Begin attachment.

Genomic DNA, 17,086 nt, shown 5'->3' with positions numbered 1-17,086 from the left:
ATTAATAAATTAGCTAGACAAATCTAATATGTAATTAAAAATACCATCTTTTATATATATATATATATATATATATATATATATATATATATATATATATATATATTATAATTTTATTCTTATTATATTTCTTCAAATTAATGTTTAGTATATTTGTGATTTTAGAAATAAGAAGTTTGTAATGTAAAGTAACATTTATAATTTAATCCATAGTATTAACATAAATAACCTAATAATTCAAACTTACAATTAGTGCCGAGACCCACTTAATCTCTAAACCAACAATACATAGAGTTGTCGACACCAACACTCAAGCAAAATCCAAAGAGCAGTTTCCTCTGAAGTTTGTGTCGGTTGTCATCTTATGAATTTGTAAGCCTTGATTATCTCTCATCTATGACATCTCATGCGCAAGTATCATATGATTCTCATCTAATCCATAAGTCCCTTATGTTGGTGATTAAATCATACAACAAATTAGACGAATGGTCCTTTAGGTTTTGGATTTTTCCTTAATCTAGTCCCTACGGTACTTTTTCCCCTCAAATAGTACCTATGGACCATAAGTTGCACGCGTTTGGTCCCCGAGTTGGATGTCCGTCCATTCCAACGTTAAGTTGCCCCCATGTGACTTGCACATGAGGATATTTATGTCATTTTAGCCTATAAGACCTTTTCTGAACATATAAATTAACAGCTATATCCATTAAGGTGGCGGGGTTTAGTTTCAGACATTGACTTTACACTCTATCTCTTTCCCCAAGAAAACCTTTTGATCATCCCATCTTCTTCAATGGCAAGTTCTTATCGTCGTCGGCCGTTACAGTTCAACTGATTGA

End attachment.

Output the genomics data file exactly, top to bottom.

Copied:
Genomic DNA, 17,086 nt, shown 5'->3' with positions numbered 1-17,086 from the left:
ATTAATAAATTAGCTAGACAAATCTAATATGTAATTAAAAATACCATCTTTTATATATATATATATATATATATATATATATATATATATATATATATATATATATTATAATTTTATTCTTATTATATTTCTTCAAATTAATGTTTAGTATATTTGTGATTTTAGAAATAAGAAGTTTGTAATGTAAAGTAACATTTATAATTTAATCCATAGTATTAACATAAATAACCTAATAATTCAAACTTACAATTAGTGCCGAGACCCACTTAATCTCTAAACCAACAATACATAGAGTTGTCGACACCAACACTCAAGCAAAATCCAAAGAGCAGTTTCCTCTGAAGTTTGTGTCGGTTGTCATCTTATGAATTTGTAAGCCTTGATTATCTCTCATCTATGACATCTCATGCGCAAGTATCATATGATTCTCATCTAATCCATAAGTCCCTTATGTTGGTGATTAAATCATACAACAAATTAGACGAATGGTCCTTTAGGTTTTGGATTTTTCCTTAATCTAGTCCCTACGGTACTTTTTCCCCTCAAATAGTACCTATGGACCATAAGTTGCACGCGTTTGGTCCCCGAGTTGGATGTCCGTCCATTCCAACGTTAAGTTGCCCCCATGTGACTTGCACATGAGGATATTTATGTCATTTTAGCCTATAAGACCTTTTCTGAACATATAAATTAACAGCTATATCCATTAAGGTGGCGGGGTTTAGTTTCAGACATTGACTTTACACTCTATCTCTTTCCCCAAGAAAACCTTTTGATCATCCCATCTTCTTCAATGGCAAGTTCTTATCGTCGTCGGCCGTTACAGTTCAACTGATTGA